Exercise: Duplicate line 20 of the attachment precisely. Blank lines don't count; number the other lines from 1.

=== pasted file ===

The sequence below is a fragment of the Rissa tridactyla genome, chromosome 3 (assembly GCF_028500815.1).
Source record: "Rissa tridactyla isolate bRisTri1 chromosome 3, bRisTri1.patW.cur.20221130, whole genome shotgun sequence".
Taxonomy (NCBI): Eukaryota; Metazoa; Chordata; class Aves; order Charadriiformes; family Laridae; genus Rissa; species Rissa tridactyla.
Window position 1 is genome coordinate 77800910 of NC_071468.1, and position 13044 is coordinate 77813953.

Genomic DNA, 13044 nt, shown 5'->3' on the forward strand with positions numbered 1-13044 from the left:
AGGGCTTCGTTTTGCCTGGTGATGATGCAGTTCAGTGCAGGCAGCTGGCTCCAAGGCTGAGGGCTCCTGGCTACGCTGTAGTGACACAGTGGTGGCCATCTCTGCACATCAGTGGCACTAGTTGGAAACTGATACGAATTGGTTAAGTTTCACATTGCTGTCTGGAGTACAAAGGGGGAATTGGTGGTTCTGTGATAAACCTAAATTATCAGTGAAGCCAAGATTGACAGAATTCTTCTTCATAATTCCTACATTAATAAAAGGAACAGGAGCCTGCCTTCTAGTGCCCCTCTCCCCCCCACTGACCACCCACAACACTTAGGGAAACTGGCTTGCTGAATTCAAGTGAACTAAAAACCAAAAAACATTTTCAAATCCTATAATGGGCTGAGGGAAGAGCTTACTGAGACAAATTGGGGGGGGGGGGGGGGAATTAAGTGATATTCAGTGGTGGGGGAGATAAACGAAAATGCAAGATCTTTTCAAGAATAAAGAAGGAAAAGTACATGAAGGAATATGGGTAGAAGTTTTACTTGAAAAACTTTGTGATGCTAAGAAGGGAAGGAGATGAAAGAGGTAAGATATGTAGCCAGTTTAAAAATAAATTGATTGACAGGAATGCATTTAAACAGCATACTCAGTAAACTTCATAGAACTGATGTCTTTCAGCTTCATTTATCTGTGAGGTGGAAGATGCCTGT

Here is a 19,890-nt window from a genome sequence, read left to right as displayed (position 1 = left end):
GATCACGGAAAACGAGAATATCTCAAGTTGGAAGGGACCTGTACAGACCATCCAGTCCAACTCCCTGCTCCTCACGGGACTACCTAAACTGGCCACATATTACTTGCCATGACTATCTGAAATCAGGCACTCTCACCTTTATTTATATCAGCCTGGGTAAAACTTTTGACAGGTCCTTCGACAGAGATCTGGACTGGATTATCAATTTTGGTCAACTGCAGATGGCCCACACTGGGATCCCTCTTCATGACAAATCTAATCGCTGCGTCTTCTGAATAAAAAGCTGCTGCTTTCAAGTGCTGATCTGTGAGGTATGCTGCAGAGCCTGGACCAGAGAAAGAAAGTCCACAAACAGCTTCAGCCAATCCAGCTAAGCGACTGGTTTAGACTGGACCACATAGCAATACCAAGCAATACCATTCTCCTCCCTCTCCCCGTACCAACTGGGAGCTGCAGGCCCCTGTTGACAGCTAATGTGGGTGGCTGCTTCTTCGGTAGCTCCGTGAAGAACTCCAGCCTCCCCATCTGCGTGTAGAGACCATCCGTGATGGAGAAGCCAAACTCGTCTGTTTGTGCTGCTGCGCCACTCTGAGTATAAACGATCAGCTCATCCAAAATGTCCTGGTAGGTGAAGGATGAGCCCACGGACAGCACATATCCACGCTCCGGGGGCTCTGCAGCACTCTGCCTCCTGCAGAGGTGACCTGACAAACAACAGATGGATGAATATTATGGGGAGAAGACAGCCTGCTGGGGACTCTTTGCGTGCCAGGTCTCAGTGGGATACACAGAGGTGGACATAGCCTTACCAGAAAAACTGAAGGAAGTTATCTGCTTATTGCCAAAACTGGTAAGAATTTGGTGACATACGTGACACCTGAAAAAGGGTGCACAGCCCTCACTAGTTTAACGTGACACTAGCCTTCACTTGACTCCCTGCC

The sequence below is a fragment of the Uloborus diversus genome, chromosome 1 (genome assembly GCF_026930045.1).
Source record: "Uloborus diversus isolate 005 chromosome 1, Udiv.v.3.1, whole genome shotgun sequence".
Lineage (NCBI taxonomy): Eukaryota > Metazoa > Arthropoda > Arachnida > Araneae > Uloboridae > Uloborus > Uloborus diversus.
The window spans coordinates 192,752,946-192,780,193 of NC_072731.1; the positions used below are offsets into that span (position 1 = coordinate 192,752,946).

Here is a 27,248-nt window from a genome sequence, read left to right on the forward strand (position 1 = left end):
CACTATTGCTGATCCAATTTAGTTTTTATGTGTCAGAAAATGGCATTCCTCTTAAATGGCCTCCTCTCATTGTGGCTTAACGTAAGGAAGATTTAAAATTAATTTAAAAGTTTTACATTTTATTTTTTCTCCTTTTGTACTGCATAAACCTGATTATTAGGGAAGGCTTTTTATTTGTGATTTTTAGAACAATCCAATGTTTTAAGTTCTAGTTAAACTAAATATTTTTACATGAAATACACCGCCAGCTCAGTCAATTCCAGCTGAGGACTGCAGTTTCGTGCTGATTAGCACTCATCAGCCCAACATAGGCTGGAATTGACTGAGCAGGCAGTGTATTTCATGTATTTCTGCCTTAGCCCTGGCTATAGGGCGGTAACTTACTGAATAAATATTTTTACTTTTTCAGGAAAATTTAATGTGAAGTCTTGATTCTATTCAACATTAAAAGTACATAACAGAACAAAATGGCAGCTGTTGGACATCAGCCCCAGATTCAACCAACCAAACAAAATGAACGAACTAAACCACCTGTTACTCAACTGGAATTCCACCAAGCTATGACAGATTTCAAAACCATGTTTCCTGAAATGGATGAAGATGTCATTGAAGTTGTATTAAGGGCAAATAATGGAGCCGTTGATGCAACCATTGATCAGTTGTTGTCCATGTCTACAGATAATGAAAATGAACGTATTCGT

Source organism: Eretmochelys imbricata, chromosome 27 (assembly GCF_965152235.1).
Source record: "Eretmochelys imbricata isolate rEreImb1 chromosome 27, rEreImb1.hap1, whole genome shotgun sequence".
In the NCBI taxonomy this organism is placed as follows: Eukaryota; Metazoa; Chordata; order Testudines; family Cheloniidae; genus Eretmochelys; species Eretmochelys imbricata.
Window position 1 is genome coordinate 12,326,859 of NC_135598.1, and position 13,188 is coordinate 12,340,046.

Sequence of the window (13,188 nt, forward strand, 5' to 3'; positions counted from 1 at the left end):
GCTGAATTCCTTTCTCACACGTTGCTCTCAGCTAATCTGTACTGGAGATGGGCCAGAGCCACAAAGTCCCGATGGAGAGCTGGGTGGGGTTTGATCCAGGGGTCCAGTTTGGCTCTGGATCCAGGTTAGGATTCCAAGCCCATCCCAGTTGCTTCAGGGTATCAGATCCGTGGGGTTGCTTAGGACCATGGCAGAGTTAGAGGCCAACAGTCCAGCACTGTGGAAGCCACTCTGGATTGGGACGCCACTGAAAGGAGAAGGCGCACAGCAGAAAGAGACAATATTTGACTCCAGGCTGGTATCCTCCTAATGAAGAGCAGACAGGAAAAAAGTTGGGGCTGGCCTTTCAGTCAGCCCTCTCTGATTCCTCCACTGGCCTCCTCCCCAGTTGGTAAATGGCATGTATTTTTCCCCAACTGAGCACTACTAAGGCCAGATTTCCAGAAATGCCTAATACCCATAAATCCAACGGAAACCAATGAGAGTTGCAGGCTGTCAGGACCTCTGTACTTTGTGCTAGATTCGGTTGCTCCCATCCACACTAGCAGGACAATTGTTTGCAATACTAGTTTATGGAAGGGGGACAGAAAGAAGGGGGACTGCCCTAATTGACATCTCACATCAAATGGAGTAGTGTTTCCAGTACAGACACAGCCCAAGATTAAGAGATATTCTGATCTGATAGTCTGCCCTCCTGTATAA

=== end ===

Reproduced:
GCTGAATTCCTTTCTCACACGTTGCTCTCAGCTAATCTGTACTGGAGATGGGCCAGAGCCACAAAGTCCCGATGGAGAGCTGGGTGGGGTTTGATCCAGGGGTCCAGTTTGGCTCTGGATCCAGGTTAGGATTCCAAGCCCATCCCAGTTGCTTCAGGGTATCAGATCCGTGGGGTTGCTTAGGACCATGGCAGAGTTAGAGGCCAACAGTCCAGCACTGTGGAAGCCACTCTGGATTGGGACGCCACTGAAAGGAGAAGGCGCACAGCAGAAAGAGACAATATTTGACTCCAGGCTGGTATCCTCCTAATGAAGAGCAGACAGGAAAAAAGTTGGGGCTGGCCTTTCAGTCAGCCCTCTCTGATTCCTCCACTGGCCTCCTCCCCAGTTGGTAAATGGCATGTATTTTTCCCCAACTGAGCACTACTAAGGCCAGATTTCCAGAAATGCCTAATACCCATAAATCCAACGGAAACCAATGAGAGTTGCAGGCTGTCAGGACCTCTGTACTTTGTGCTAGATTCGGTTGCTCCCATCCACACTAGCAGGACAATTGTTTGCAATACTAGTTTATGGAAGGGGGACAGAAAGAAGGGGGACTGCCCTAATTGACATCTCACATCAAATGGAGTAGTGTTTCCAGTACAGACACAGCCCAAGATTAAGAGATATTCTGATCTGATAGTCTGCCCTCCTGTATAA